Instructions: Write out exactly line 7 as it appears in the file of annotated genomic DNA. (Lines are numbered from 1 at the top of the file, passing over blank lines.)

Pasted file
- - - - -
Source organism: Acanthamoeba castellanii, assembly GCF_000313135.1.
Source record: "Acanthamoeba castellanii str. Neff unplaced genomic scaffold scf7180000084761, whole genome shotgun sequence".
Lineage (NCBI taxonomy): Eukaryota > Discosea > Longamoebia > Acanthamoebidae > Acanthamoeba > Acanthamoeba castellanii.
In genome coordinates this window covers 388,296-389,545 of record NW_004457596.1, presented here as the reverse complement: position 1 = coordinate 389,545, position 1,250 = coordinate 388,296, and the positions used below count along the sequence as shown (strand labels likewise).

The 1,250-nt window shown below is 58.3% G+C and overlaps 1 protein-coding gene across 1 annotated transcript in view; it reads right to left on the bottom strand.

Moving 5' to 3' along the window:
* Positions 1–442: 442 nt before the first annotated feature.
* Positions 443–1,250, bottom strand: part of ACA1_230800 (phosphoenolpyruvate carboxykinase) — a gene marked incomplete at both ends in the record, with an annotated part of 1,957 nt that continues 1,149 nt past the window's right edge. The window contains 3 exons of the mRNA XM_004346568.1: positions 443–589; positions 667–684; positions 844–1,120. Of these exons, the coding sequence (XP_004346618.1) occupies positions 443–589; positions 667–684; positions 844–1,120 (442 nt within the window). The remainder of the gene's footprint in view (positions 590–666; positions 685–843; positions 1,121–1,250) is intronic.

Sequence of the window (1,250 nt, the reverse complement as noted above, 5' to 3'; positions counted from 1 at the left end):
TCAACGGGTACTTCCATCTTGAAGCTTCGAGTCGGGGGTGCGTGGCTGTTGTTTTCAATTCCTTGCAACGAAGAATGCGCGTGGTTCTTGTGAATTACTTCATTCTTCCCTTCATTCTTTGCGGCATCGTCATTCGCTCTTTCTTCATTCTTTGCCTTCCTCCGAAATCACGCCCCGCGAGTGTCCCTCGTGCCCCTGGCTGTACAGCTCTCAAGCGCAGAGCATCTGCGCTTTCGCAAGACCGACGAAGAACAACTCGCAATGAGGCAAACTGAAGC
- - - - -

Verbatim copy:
* Positions 1–442: 442 nt before the first annotated feature.